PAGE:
Anne of Cleves was nothing but a side note - I think he was pressured into that marriage by the "grey" men of his time; they felt it necessary to secure the throne with more heirs than just the one. After the fiasco with her, he chose himself a silly little girl, Kathryn Howard. Poor Kathryn. Beheaded too...
The last wife, Katherine Parr, was engaged when the king proposed to her, and she was NOT interested in the king at all, but she had no choice but to marry him. She married the man she loved and was engaged to after Henry died. She walked on eggshells during the marriage to Henry and managed to keep her head on her shoulders.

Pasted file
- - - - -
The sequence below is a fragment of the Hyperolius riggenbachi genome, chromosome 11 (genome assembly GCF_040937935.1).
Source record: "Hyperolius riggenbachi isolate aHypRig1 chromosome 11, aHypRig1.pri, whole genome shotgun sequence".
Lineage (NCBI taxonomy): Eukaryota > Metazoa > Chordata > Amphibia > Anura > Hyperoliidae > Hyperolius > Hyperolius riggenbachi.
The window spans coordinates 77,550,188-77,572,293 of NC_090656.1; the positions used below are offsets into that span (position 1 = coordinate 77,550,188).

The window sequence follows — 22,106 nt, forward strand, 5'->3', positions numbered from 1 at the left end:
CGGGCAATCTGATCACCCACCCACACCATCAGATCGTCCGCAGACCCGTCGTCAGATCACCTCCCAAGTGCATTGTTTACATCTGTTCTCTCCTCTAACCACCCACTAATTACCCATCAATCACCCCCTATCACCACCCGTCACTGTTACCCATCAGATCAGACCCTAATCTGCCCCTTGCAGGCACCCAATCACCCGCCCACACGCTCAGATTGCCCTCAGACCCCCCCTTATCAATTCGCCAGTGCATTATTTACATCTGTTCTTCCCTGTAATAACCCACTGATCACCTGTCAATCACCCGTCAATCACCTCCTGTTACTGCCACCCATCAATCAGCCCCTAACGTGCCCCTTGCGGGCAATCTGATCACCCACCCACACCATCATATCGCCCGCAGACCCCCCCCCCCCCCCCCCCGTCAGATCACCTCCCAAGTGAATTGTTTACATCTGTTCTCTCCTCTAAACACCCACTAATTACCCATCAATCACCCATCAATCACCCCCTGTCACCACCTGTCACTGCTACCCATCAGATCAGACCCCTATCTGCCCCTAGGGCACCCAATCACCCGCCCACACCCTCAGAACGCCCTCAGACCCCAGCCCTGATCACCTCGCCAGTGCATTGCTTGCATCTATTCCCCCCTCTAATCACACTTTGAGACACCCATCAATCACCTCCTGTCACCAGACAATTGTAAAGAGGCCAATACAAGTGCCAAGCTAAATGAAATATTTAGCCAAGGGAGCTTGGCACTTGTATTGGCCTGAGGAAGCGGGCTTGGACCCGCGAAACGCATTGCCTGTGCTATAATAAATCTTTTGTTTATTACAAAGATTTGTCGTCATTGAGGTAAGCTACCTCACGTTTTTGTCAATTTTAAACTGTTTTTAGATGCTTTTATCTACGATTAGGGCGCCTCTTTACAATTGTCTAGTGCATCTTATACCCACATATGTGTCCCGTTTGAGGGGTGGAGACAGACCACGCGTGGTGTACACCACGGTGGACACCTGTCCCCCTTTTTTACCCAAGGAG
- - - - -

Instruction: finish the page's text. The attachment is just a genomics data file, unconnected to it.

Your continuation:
I think it was far more complicated than Anneīs games, and I think it is giving her credit for more power than she had.

I often wonder if Katherine Parr was haunted by her brief union with Henry VIII, and if Katherine of Aragon lamented to God why He let her marriage turn out so badly despite her charitable deeds and devotion to her faith.
Especially Katherine of Aragon, she was clearly a nice lady with a kind heart, perhaps too kind.

Henry VIII would have been a delicious target for tabloids had they existed back then. I don't think there was any other monarch throughout world history who imposed so much drama on himself as he did.
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[coeur / heart]

This word refers to all kinds of movements and
desires, but what is constant is that the heart is
constituted into a gift-object — whether ignored
or rejected.

--Roland Barthes, "Fragments D'un Discours Amoureux"
Kuei Fei